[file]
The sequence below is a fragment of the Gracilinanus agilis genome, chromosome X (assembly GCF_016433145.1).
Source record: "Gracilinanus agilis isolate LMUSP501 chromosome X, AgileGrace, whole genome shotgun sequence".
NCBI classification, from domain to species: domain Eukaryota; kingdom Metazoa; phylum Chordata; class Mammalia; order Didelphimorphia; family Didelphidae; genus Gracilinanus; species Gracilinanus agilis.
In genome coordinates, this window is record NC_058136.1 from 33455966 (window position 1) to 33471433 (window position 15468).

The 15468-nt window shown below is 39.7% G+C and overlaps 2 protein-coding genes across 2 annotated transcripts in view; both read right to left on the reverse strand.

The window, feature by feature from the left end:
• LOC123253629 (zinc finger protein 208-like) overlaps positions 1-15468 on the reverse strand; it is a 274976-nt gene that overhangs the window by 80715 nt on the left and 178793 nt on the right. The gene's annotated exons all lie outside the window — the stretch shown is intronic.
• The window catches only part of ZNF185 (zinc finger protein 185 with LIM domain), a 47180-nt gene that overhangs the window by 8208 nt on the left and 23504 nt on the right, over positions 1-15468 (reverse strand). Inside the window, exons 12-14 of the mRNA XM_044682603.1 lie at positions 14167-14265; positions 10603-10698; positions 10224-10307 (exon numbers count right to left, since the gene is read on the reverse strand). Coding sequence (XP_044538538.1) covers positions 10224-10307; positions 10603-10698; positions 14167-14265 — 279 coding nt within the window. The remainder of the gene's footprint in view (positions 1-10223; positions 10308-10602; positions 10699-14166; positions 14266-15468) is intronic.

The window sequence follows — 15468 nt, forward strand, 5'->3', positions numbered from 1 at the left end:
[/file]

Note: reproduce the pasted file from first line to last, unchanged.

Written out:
The sequence below is a fragment of the Gracilinanus agilis genome, chromosome X (assembly GCF_016433145.1).
Source record: "Gracilinanus agilis isolate LMUSP501 chromosome X, AgileGrace, whole genome shotgun sequence".
NCBI classification, from domain to species: domain Eukaryota; kingdom Metazoa; phylum Chordata; class Mammalia; order Didelphimorphia; family Didelphidae; genus Gracilinanus; species Gracilinanus agilis.
In genome coordinates, this window is record NC_058136.1 from 33455966 (window position 1) to 33471433 (window position 15468).

The 15468-nt window shown below is 39.7% G+C and overlaps 2 protein-coding genes across 2 annotated transcripts in view; both read right to left on the reverse strand.

The window, feature by feature from the left end:
• LOC123253629 (zinc finger protein 208-like) overlaps positions 1-15468 on the reverse strand; it is a 274976-nt gene that overhangs the window by 80715 nt on the left and 178793 nt on the right. The gene's annotated exons all lie outside the window — the stretch shown is intronic.
• The window catches only part of ZNF185 (zinc finger protein 185 with LIM domain), a 47180-nt gene that overhangs the window by 8208 nt on the left and 23504 nt on the right, over positions 1-15468 (reverse strand). Inside the window, exons 12-14 of the mRNA XM_044682603.1 lie at positions 14167-14265; positions 10603-10698; positions 10224-10307 (exon numbers count right to left, since the gene is read on the reverse strand). Coding sequence (XP_044538538.1) covers positions 10224-10307; positions 10603-10698; positions 14167-14265 — 279 coding nt within the window. The remainder of the gene's footprint in view (positions 1-10223; positions 10308-10602; positions 10699-14166; positions 14266-15468) is intronic.

The window sequence follows — 15468 nt, forward strand, 5'->3', positions numbered from 1 at the left end: